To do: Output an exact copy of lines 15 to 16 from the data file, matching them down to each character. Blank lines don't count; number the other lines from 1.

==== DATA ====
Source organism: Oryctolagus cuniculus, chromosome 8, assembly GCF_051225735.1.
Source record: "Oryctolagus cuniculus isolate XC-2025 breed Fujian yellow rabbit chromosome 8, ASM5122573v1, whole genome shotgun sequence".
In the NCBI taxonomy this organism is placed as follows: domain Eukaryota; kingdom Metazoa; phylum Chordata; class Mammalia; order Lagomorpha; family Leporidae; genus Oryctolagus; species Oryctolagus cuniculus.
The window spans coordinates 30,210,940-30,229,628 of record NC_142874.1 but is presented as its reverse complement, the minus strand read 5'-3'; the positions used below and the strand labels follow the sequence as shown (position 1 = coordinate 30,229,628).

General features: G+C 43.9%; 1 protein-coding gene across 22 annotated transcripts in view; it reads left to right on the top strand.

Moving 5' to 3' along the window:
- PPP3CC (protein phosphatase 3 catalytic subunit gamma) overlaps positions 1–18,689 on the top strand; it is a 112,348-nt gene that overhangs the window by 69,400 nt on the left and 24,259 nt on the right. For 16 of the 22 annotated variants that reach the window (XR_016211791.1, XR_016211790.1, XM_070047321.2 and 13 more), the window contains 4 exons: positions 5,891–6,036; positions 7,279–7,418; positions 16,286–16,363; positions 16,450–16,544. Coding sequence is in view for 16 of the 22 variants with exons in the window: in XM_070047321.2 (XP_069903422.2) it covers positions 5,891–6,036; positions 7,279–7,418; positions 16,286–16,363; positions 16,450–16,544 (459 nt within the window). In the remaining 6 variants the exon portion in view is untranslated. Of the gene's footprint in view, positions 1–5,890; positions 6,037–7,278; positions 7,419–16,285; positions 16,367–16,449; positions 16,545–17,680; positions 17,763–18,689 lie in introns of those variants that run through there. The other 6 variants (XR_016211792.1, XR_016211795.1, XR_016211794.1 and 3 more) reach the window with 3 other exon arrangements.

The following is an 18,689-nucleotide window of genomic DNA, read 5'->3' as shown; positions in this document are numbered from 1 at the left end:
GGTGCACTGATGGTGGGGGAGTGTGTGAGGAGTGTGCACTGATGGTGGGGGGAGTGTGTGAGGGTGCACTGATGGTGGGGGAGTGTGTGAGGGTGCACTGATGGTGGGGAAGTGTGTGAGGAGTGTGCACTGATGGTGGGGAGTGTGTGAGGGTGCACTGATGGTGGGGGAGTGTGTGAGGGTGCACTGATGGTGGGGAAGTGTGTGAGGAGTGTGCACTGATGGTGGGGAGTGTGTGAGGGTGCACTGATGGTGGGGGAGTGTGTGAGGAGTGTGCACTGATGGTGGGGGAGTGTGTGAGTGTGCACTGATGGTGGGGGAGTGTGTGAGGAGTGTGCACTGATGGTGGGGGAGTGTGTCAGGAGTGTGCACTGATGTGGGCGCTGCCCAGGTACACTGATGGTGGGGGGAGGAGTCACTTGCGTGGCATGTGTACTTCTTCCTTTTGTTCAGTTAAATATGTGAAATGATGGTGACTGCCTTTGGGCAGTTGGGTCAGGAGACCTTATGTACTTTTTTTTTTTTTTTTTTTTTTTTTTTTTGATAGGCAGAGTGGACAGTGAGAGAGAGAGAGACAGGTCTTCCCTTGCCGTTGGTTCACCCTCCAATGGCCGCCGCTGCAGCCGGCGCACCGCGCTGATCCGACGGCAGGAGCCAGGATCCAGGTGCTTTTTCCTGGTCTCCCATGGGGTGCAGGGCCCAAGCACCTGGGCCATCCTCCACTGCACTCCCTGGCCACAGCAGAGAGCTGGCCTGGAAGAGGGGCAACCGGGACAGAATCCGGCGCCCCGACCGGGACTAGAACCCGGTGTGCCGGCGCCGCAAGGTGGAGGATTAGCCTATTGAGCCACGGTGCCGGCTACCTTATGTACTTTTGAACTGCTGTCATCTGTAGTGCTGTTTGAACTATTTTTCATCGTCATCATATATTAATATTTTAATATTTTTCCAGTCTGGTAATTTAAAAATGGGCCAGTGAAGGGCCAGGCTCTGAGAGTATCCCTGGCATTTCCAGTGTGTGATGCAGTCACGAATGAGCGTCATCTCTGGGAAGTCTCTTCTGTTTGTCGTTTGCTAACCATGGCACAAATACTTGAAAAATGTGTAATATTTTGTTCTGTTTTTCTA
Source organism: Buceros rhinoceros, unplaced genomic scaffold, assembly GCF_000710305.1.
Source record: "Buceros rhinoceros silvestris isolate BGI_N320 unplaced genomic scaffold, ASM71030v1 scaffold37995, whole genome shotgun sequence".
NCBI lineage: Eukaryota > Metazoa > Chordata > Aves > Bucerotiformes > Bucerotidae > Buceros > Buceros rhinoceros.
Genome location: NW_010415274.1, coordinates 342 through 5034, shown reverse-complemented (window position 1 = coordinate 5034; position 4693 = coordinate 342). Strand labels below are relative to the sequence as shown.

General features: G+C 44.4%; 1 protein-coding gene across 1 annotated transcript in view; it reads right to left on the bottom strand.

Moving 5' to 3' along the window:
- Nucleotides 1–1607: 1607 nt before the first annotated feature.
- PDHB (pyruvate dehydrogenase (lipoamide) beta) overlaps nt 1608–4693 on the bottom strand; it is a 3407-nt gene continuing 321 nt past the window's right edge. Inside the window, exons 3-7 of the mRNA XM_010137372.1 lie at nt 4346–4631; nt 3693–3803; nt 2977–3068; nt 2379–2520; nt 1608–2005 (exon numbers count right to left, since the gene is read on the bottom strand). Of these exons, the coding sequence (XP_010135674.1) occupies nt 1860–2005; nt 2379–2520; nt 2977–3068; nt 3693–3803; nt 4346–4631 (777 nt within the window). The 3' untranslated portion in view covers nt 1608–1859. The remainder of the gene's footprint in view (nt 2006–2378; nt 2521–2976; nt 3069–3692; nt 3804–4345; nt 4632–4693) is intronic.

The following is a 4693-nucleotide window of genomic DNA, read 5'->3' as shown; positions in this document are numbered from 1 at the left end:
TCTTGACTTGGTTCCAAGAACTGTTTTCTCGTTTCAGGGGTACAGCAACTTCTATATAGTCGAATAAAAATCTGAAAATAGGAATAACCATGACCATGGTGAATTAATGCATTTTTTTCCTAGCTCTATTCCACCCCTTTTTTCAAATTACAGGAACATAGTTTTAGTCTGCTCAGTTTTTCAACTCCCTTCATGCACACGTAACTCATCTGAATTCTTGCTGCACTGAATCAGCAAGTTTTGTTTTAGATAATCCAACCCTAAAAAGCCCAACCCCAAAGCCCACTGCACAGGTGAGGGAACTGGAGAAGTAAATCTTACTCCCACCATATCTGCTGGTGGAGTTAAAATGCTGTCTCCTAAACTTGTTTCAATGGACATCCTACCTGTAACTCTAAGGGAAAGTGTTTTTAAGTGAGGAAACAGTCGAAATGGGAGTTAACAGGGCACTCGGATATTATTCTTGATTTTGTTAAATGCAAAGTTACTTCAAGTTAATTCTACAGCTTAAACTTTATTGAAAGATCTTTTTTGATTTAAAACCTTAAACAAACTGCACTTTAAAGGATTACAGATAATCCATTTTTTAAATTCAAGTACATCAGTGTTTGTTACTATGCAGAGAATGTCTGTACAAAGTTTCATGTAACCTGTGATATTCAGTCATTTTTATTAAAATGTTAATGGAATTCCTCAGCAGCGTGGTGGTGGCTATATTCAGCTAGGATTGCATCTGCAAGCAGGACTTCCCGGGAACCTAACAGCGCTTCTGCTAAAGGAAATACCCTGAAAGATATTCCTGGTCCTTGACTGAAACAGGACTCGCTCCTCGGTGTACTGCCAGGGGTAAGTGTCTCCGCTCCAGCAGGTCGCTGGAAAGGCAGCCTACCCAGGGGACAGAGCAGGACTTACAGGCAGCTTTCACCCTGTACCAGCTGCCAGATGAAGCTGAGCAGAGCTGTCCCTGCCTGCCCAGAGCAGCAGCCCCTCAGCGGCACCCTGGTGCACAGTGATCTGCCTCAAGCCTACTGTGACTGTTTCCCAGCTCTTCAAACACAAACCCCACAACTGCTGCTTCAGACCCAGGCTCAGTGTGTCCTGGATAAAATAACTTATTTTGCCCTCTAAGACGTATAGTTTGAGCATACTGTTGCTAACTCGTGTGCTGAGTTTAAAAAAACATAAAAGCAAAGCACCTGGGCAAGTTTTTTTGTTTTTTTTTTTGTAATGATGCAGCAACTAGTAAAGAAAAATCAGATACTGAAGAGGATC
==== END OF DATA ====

Moving 5' to 3' along the window:
- Nucleotides 1–1607: 1607 nt before the first annotated feature.